I’ve touched before on Wild Turkey Kentucky Spirit’s wildcard status. By “wildcard,” I’m referring to where it lands on the profile/value spectrum. It’s not so much about variance or quality, but about paying a premium for a profile you expect to be special – a cut above. In truth, any single barrel straight whiskey has wildcard potential, it just seems to happen more with Kentucky Spirit than with other Wild Turkey whiskeys in the same price tier. But what if you could use that wildcard reputation to your advantage – maybe walk away with a few ace cards instead?
You’re probably thinking this is the part where I go into the whole “private select talk.” While certainly not a bad option nowadays, I’ve yet to have many Kentucky Spirit private selects with dominant “throwback” notes. Most are of modern profile (see profile chart) with supportive, yet notable, classic Wild Turkey notes. So, current private selects can be winners, but there’s still a decent chance you’ll end up with a single barrel version of Wild Turkey 101. WT 101 is a fine bourbon whiskey – no doubt – but why pay a premium to sip it?
What I’m getting to is pretty simple and (with a little luck) obtainable within reasonable time and effort. If you’re an avid dusty hunter, I’m preaching to the choir. But if you’re a novice whiskey enthusiast or casual Wild Turkey fan, read this carefully: dates matter.
To get started, all you’ll need to do is visit a few bottle shops that carry Wild Turkey Kentucky Spirit. Start local. Check each bottle neck for its fill date (if you’re unfamiliar with WTKS, the dates are always handwritten). What you’re looking for are bottles dated before 2012. Since barrel entry-proof was changed from 107 to 110 in 2004, and WTKS is rumored to be at least eight years of age, then bottles filled 2011 or earlier will typically be of classic Wild Turkey profile. You probably won’t have much luck finding bottles dated prior to 2007, as those have the older full-color label with dark wood stoppers (and even further back, pewter stoppers). But virtually the same WTKS label and cork from 2007 remains in-use as of mid-2017. Thanks to Kentucky Spirit’s wildcard status, many older bottles simply sit in “label camouflage” (often far back in a row collecting dust).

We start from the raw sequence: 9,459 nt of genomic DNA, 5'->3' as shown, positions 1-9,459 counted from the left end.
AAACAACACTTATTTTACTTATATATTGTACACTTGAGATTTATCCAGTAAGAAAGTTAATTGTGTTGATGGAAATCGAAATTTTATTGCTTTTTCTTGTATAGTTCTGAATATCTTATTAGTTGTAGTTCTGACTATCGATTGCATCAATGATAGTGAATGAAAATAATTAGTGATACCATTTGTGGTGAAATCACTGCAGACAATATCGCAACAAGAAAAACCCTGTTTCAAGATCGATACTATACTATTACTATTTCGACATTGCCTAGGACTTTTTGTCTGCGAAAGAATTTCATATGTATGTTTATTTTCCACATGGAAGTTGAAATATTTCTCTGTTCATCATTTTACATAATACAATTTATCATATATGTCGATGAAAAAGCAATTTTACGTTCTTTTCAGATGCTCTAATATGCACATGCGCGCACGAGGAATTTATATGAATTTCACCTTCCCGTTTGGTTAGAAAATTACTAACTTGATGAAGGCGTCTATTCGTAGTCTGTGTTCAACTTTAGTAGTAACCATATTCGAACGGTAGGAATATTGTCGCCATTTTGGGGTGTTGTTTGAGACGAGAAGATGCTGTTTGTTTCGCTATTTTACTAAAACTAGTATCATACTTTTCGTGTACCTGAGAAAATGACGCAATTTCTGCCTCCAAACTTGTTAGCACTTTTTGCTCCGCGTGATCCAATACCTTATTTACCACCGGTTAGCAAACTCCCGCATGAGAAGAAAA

A great example of one such discovery is the Kentucky Spirit I’m reviewing today. This bottle was found (with several others of similar date) on a retail shelf in an average wine & spirits store. Speaking of which, I’d like to say thank you to a fellow whiskey enthusiast for the find. So, how will it measure up to the other pre-2012 WTKS I’ve had? There’s only one way to find out. It’s time for a pour!
Wild Turkey Kentucky Spirit – KSBW at 101 proof – no age stated (rumored at least eight years) – bottled 10/9/2008 from barrel #24, warehouse A, rick #31 – distilled by the Austin, Nichols Distilling Company, Lawrenceburg, KY
Tasted neat in a Glencairn after a few minutes rest …
Color: rosy copper
Nose: honey-maple, vanilla bean, “fruity” oak, cream cheese frosting, molasses, orange herbal tea, raisins, leather, clove & nutmeg
Taste: creamy vanilla, honey-maple, Orange Dreamsicle, sweet musty oak, citrus (more fruity, less zesty), herbal spice, hints of leather
Finish: medium-long with easy warmth – honey-maple, vanilla, sweet oak, orange Certs candy, herbal tea, light spice, faint leather
Overall: This is exactly what I expect from a mid/late-2000’s Kentucky Spirit – a throwback classic Wild Turkey profile with a sprinkle of dusty complexity. There’s a fairly dominant orange/fruity vibe that reminds me heavily of Master’s Keep Decades, though Decades has a little more “omph” in my opinion. The nose is very reminiscent of mid 1990’s WT – particularly the leather and clove. There’s a slight dip in complexity when this whiskey hits the palate and the core bourbon notes take over, but the length and flavor of the finish more than make up for it.
While certainly not A-range like a mid-90’s “Pewter Top” Kentucky Spirit, this 2008 is considerably ahead of the average WTKS being released today and lines up well with the 2007 and 2009 bottles I’ve reviewed. All in all, it’s a fantastic bourbon whiskey and an amazing value at retail price. As for a grade, let’s just say that this Kentucky Spirit lives on the border of solid and spectacular … B+/A-.